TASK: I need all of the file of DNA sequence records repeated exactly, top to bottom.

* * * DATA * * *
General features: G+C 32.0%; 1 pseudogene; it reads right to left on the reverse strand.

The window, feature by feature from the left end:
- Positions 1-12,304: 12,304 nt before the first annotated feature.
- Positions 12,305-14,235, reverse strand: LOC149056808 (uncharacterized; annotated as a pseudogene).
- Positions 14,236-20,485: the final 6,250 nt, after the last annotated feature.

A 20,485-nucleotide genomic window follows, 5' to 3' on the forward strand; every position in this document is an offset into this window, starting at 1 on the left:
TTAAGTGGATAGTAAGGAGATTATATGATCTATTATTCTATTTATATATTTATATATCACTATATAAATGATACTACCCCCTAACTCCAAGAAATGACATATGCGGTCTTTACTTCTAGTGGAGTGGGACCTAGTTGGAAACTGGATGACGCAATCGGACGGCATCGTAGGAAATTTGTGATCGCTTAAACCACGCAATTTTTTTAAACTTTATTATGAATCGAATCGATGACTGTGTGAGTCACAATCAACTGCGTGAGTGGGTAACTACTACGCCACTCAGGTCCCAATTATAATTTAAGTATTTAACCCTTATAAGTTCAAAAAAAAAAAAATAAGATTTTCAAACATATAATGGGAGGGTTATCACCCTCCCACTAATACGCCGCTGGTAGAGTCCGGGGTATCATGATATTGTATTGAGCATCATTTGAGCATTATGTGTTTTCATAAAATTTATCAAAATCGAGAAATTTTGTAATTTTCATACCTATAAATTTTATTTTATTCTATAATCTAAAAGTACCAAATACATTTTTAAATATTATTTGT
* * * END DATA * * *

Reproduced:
General features: G+C 32.0%; 1 pseudogene; it reads right to left on the reverse strand.

The window, feature by feature from the left end:
- Positions 1-12,304: 12,304 nt before the first annotated feature.
- Positions 12,305-14,235, reverse strand: LOC149056808 (uncharacterized; annotated as a pseudogene).
- Positions 14,236-20,485: the final 6,250 nt, after the last annotated feature.

A 20,485-nucleotide genomic window follows, 5' to 3' on the forward strand; every position in this document is an offset into this window, starting at 1 on the left:
TTAAGTGGATAGTAAGGAGATTATATGATCTATTATTCTATTTATATATTTATATATCACTATATAAATGATACTACCCCCTAACTCCAAGAAATGACATATGCGGTCTTTACTTCTAGTGGAGTGGGACCTAGTTGGAAACTGGATGACGCAATCGGACGGCATCGTAGGAAATTTGTGATCGCTTAAACCACGCAATTTTTTTAAACTTTATTATGAATCGAATCGATGACTGTGTGAGTCACAATCAACTGCGTGAGTGGGTAACTACTACGCCACTCAGGTCCCAATTATAATTTAAGTATTTAACCCTTATAAGTTCAAAAAAAAAAAAATAAGATTTTCAAACATATAATGGGAGGGTTATCACCCTCCCACTAATACGCCGCTGGTAGAGTCCGGGGTATCATGATATTGTATTGAGCATCATTTGAGCATTATGTGTTTTCATAAAATTTATCAAAATCGAGAAATTTTGTAATTTTCATACCTATAAATTTTATTTTATTCTATAATCTAAAAGTACCAAATACATTTTTAAATATTATTTGT